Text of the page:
Discovering the Mae Hong Son loop by motorcycle, Pt. 2 : Stunning views and otherworldly spiritualism in Thailand

The view from Noodle Soup House in Ban Jabo

(Editor’s note: This is the second of two posts about exploring the Mae Hong Son loop in Thailand by motorcycle. You can see Pt. 1 here.)

The Mae Hong Son loop is a 600-kilometer loop following three or four different roads starting and ending in the city of Chiang Mai. The route is very popular for its stunning views, small roads through mountain villages and its 1,864 curves, a dream for many motorcyclists! On top of this, the roads are almost brand new, so extremely easy to ride, and there is very little traffic on the way.

Wat Phra That Doi Kung Mu in the center of Mae Hong Son (All photos by Thom Harding)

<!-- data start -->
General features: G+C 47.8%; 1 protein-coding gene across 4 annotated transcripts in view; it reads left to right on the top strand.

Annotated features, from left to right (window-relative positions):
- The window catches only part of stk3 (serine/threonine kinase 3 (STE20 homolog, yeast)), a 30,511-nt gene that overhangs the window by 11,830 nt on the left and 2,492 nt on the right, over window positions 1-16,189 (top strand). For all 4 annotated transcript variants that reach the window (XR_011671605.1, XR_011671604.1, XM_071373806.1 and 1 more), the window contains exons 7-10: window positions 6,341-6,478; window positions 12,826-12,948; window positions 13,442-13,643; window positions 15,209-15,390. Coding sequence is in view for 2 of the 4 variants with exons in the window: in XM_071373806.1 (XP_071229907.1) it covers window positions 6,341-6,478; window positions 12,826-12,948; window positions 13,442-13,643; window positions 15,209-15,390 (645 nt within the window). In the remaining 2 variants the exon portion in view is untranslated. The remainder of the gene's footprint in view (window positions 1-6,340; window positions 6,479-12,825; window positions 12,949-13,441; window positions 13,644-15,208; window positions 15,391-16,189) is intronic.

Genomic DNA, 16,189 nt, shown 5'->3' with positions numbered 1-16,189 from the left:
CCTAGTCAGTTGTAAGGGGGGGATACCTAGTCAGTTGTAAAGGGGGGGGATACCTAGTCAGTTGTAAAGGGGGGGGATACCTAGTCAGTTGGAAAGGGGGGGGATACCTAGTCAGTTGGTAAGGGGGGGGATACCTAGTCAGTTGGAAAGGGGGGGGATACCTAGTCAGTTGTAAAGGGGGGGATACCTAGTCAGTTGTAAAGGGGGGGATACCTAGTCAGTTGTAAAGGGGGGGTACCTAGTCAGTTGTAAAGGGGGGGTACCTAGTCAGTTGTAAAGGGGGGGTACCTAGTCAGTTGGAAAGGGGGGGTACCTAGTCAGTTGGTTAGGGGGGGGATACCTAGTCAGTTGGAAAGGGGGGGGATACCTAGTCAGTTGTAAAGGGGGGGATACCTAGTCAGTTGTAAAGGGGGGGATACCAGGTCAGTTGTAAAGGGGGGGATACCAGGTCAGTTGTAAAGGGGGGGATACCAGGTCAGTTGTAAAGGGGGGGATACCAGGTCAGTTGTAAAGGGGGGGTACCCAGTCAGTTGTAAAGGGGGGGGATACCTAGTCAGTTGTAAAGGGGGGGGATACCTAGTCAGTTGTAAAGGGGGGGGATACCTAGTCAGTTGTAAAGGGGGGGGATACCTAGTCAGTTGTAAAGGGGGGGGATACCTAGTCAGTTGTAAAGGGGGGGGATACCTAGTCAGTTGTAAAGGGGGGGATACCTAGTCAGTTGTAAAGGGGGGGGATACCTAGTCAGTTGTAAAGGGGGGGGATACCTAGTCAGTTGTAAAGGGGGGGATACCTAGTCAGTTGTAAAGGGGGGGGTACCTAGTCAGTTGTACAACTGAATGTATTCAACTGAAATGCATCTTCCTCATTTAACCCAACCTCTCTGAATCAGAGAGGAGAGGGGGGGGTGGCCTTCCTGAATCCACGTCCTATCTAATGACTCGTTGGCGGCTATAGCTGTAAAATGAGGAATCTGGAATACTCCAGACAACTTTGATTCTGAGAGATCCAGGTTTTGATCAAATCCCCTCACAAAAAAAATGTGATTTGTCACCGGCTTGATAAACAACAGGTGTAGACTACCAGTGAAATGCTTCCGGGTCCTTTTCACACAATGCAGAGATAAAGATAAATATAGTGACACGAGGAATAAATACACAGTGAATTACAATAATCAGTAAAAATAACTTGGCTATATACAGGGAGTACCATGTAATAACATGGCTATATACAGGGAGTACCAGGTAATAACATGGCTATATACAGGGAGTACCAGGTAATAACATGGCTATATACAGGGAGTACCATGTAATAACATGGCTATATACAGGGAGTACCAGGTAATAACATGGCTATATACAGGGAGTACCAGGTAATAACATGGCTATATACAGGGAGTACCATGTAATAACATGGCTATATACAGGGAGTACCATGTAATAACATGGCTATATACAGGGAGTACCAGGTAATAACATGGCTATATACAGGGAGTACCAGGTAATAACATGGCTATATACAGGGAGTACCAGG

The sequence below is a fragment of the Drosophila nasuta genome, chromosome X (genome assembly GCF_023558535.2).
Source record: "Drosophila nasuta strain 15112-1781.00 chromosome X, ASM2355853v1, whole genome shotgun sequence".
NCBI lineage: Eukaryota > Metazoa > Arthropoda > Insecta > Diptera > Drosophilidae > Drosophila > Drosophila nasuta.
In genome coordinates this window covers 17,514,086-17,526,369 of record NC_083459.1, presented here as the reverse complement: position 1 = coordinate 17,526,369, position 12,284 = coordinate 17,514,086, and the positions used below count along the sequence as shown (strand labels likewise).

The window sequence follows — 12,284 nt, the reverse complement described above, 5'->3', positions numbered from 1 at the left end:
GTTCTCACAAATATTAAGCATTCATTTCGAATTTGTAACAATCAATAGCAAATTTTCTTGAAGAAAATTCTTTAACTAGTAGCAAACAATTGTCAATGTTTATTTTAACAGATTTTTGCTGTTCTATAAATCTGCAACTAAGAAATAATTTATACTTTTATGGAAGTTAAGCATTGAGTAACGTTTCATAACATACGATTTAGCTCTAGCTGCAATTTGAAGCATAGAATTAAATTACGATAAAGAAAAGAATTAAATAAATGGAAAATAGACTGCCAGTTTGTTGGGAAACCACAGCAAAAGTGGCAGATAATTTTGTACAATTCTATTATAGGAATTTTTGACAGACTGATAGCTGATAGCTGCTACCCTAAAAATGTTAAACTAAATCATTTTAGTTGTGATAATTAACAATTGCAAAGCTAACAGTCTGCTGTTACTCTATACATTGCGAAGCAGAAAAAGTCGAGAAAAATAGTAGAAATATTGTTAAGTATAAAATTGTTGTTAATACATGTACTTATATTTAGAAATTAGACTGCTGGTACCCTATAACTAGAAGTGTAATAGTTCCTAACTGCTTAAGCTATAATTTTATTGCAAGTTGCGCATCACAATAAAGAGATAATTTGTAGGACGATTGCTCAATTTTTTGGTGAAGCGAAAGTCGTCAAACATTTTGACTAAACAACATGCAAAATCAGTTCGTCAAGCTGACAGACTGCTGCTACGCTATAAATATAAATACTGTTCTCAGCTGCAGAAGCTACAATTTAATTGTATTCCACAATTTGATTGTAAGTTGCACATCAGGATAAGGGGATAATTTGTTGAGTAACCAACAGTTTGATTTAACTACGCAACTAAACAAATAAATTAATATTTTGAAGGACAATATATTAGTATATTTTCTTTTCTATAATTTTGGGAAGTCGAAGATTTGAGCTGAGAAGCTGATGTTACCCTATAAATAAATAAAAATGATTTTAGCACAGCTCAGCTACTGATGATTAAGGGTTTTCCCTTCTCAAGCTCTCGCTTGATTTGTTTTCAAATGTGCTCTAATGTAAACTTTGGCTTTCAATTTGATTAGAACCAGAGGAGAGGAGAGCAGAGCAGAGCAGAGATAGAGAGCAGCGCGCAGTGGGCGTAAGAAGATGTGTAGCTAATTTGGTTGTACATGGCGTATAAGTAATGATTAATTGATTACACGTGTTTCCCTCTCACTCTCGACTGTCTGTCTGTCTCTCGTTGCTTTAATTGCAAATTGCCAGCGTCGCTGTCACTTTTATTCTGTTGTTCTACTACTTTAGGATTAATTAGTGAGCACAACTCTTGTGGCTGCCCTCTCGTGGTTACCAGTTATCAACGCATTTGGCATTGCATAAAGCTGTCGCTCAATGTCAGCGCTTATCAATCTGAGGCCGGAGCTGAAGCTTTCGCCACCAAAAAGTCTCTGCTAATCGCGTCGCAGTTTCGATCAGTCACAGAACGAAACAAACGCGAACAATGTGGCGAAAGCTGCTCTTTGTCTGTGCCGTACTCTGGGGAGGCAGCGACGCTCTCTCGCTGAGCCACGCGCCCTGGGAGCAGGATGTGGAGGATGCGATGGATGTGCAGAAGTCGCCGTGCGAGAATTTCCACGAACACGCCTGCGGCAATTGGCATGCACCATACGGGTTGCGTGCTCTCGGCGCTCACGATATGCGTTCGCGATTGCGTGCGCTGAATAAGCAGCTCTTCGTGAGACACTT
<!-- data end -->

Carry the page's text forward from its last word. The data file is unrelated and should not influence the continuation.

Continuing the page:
Day 3

Mae Hong Son is a beautiful town nestled in the dramatic hills in the centre of Thailand’s Mae Hong Son province. Although quite small, it offers a very genuine view of a small countryside Thai market town. Complete with food market and the ubiquitous street food market stalls, the town is very relaxed and offers opportunities to walk out into the heavily forested hills, visit surrounding waterfalls and enjoy the views.

In the centre of town is a little lake reflecting the stupas and temples of the Buddhist monastery complex, lit up with sparkling lights at night for beautiful dusk photographs. Another highlight of the town is the Wat Phra That Doi Kung Mu, the temple at the top of the highest hill rising out of the middle of the town.

The steep hike up to the temple is worth it for the views over the city, and a unique place to watch the sun as it sets behind the mountains approaching the border of Myanmar. It is also possible to drive to the top, but it is worth the short hike through the city forest filled with ruins of old temples, calling birds and scurrying lizards.

Another highlight of the area is the Pha Bong hot spring, a public bathing complex that offers Thai massage, cold water swimming and extremely hot spring water (26 degrees!) direct from the thermal reservoirs under the ground.